Cholodenko and Blumberg form a natural character arc out of the material. The different characters circle around one another, learning about each other and finding common ground--sometimes against their own better judgment. For as good as the writing and the deftly handled direction really are, The Kids are All Right is an actor's movie through and through. Mark Ruffalo usually plays neurotics, but Cholodenko has smartly cast him in the more laid-back role for her film. He's very good as the self-satisfied and slightly pretentious man of the soil. Ruffalo turns on the charisma and the machismo, and he's extremely believable as the ladies man.
As much as I liked him in this, Ruffalo still can't compete with his leading ladies. He is totally outclassed by Annette Bening and Julianne Moore. He shouldn't feel bad, most actors are. The actresses are remarkable together, pulling off the kind of performances that can only come with maturity and experience. They have the chemistry of a couple that has been together for more than two decades: the way they talk, the way they disagree, and most importantly, the silent communication. Expression and gesture is always an actor's best tool, but in the case of an old married couple, the looks they exchange and their posture often serve as a private language only they speak. Bening and Moore manage to interact in a way that takes these characters to a place that transcends whatever is in the script.
The narrative structure of The Kids are All Right is complex and rich. Further summary wouldn't do it justice. Lisa Cholodenko takes subject matter that could have been trite and simplistic and she has upgraded and finely tuned its mechanics so it's something altogether different. There are a lot of little satellites orbiting around the core of her screenplay, and one wrong move could send any one of them spinning off into more conventional territory. She manages to keep them all in control, and she does so effortlessly, tightening the circles as the movie progresses and ending up at a place that is wholly satisfying without spelling out every emotional truism for the viewer. She also manages to do this without getting into any politics about gay parenting. The Kids are All Right is a family values drama that respects its characters enough to treat them as normal people. A story told with honesty is far more powerful than polemics, anyway.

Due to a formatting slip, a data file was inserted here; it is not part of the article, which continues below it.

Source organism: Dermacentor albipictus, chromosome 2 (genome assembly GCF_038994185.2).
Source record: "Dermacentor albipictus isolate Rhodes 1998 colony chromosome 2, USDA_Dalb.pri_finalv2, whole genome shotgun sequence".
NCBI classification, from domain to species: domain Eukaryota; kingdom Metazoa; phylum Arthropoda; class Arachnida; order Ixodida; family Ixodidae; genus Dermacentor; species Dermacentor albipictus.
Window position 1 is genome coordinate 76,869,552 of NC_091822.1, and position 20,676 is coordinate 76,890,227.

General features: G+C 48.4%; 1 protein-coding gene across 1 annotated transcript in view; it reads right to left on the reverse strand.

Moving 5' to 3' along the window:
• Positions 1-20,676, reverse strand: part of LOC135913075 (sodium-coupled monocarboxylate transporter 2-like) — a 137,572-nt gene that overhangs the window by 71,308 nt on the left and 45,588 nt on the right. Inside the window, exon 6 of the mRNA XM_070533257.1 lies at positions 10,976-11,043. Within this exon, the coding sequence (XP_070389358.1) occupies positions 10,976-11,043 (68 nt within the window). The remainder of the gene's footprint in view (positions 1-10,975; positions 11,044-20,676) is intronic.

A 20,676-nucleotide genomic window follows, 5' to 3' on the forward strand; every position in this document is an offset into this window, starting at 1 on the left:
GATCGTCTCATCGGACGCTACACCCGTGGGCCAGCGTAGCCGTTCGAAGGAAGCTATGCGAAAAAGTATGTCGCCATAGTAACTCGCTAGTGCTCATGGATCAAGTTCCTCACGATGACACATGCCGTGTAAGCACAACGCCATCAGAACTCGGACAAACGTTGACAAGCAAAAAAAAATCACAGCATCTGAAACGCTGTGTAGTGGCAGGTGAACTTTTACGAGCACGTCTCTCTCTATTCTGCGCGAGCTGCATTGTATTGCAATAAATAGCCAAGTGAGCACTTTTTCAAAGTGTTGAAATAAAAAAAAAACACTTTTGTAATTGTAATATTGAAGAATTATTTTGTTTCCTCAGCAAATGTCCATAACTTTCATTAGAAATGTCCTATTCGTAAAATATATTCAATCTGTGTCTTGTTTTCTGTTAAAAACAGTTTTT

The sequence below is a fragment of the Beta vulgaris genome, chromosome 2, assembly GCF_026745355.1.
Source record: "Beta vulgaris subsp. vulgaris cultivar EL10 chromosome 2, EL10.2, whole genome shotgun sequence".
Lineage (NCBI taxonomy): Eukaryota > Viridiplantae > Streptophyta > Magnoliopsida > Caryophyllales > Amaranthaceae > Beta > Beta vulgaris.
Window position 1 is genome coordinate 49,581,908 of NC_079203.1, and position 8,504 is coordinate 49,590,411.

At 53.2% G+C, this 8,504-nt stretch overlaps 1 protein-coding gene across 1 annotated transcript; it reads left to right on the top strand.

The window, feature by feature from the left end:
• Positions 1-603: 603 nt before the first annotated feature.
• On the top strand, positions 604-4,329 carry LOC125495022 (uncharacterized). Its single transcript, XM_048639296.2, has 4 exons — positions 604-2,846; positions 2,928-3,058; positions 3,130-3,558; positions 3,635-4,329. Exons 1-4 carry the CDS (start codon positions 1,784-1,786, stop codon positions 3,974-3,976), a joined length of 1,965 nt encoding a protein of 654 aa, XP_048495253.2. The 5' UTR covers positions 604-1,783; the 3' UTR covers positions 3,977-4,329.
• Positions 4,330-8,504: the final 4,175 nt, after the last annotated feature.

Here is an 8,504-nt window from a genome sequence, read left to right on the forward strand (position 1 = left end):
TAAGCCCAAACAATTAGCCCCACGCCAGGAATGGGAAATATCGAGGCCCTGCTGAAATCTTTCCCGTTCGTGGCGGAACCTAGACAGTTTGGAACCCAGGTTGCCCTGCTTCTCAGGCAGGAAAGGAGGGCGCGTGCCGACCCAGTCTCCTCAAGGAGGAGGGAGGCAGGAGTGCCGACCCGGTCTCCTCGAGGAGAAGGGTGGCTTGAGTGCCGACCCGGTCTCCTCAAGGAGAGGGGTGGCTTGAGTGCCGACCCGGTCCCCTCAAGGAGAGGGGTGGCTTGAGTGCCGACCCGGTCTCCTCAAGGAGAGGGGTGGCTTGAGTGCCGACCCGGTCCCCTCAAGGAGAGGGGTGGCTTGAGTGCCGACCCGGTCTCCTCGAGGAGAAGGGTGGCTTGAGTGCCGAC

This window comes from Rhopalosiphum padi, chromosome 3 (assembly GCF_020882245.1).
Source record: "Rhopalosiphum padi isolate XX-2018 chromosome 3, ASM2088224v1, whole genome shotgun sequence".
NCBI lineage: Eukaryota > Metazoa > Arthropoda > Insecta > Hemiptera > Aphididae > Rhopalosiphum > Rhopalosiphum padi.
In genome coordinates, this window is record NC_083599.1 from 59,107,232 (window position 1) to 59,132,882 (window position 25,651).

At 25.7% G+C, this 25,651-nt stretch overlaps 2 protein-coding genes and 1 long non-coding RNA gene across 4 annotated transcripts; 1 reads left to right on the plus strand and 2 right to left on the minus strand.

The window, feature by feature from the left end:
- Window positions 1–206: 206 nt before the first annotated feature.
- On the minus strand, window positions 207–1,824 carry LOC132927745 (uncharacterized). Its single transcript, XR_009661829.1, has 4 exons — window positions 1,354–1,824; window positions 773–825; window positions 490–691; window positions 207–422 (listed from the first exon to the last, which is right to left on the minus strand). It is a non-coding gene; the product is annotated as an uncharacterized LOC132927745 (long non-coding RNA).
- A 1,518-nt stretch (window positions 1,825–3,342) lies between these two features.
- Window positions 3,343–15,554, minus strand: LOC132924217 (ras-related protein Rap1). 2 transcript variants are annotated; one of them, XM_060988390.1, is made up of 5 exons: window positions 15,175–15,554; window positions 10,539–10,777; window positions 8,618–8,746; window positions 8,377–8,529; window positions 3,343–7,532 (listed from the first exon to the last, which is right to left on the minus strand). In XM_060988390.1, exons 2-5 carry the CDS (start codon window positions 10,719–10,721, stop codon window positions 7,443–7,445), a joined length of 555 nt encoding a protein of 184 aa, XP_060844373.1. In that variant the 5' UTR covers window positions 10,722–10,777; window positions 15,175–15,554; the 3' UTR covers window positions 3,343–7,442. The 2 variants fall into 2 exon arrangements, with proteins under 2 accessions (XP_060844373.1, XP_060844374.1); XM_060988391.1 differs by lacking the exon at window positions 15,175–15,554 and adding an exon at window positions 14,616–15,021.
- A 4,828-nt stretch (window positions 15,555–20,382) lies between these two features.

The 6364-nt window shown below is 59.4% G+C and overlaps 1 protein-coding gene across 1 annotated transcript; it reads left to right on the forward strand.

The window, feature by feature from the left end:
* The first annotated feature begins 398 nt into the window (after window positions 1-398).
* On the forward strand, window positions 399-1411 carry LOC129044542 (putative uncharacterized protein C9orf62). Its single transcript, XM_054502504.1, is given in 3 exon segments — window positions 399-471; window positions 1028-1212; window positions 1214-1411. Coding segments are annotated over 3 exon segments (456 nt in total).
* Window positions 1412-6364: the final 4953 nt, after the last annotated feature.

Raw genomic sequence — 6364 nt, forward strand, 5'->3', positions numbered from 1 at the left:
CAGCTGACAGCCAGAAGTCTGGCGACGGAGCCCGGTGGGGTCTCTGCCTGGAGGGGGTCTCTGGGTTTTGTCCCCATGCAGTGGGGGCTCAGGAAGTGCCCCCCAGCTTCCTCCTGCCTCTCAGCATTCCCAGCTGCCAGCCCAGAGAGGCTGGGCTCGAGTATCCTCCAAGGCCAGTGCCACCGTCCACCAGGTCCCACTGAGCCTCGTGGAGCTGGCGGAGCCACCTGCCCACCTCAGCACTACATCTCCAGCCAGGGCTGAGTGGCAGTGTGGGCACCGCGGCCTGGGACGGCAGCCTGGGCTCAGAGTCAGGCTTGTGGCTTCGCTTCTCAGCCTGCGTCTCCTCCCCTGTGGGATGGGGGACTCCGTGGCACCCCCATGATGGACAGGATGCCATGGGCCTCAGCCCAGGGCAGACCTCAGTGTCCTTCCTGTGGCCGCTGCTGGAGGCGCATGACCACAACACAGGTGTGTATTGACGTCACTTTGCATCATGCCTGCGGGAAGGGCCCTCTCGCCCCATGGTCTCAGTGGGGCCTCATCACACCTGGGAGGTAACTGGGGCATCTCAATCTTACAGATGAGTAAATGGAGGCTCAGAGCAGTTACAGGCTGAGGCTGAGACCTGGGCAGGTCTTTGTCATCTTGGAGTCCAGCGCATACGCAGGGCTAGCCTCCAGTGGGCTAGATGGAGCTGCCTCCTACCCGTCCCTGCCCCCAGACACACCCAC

It's been four decades since Pete Townshend wrote the song "The Kids are Alright," one of his many tributes to the resiliency of his generation. These days when the Who performs the tune live, they alter some of the lyrics to include their own children and the newer generations, who have managed to get along in life despite the things that their rock star parents have done to them. Lisa Cholodenko is smart to reach back through time to borrow her title from that Who classic. The parents she depicts are the product of that same era, and their offspring have the same endurance. I think Cholodenko's movie has sticking power, too. It's funny and charming and serious in all the right ways. See it!